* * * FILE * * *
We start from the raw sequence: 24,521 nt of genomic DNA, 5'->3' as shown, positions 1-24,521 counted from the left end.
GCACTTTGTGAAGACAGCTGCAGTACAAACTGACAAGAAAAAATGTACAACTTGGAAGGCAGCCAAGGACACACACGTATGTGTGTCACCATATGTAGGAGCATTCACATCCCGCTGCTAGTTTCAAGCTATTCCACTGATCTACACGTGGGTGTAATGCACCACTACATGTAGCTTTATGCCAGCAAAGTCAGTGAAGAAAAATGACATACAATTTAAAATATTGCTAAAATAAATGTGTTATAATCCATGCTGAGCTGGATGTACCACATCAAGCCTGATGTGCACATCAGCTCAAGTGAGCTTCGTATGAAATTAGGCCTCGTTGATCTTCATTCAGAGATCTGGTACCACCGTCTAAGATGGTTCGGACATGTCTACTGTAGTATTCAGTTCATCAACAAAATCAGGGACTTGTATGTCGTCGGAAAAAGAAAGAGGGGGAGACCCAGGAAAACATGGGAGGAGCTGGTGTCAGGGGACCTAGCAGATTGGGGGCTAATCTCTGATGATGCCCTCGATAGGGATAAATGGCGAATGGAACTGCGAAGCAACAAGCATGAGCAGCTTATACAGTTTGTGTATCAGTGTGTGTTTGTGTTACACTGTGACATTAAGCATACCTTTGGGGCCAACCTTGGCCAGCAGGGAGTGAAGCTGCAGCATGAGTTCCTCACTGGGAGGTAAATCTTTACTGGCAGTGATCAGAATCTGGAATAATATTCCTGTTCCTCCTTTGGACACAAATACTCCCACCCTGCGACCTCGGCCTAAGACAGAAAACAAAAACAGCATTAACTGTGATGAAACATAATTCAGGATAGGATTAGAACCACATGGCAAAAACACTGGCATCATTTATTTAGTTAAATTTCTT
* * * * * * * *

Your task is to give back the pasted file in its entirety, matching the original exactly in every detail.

We start from the raw sequence: 24,521 nt of genomic DNA, 5'->3' as shown, positions 1-24,521 counted from the left end.
GCACTTTGTGAAGACAGCTGCAGTACAAACTGACAAGAAAAAATGTACAACTTGGAAGGCAGCCAAGGACACACACGTATGTGTGTCACCATATGTAGGAGCATTCACATCCCGCTGCTAGTTTCAAGCTATTCCACTGATCTACACGTGGGTGTAATGCACCACTACATGTAGCTTTATGCCAGCAAAGTCAGTGAAGAAAAATGACATACAATTTAAAATATTGCTAAAATAAATGTGTTATAATCCATGCTGAGCTGGATGTACCACATCAAGCCTGATGTGCACATCAGCTCAAGTGAGCTTCGTATGAAATTAGGCCTCGTTGATCTTCATTCAGAGATCTGGTACCACCGTCTAAGATGGTTCGGACATGTCTACTGTAGTATTCAGTTCATCAACAAAATCAGGGACTTGTATGTCGTCGGAAAAAGAAAGAGGGGGAGACCCAGGAAAACATGGGAGGAGCTGGTGTCAGGGGACCTAGCAGATTGGGGGCTAATCTCTGATGATGCCCTCGATAGGGATAAATGGCGAATGGAACTGCGAAGCAACAAGCATGAGCAGCTTATACAGTTTGTGTATCAGTGTGTGTTTGTGTTACACTGTGACATTAAGCATACCTTTGGGGCCAACCTTGGCCAGCAGGGAGTGAAGCTGCAGCATGAGTTCCTCACTGGGAGGTAAATCTTTACTGGCAGTGATCAGAATCTGGAATAATATTCCTGTTCCTCCTTTGGACACAAATACTCCCACCCTGCGACCTCGGCCTAAGACAGAAAACAAAAACAGCATTAACTGTGATGAAACATAATTCAGGATAGGATTAGAACCACATGGCAAAAACACTGGCATCATTTATTTAGTTAAATTTCTT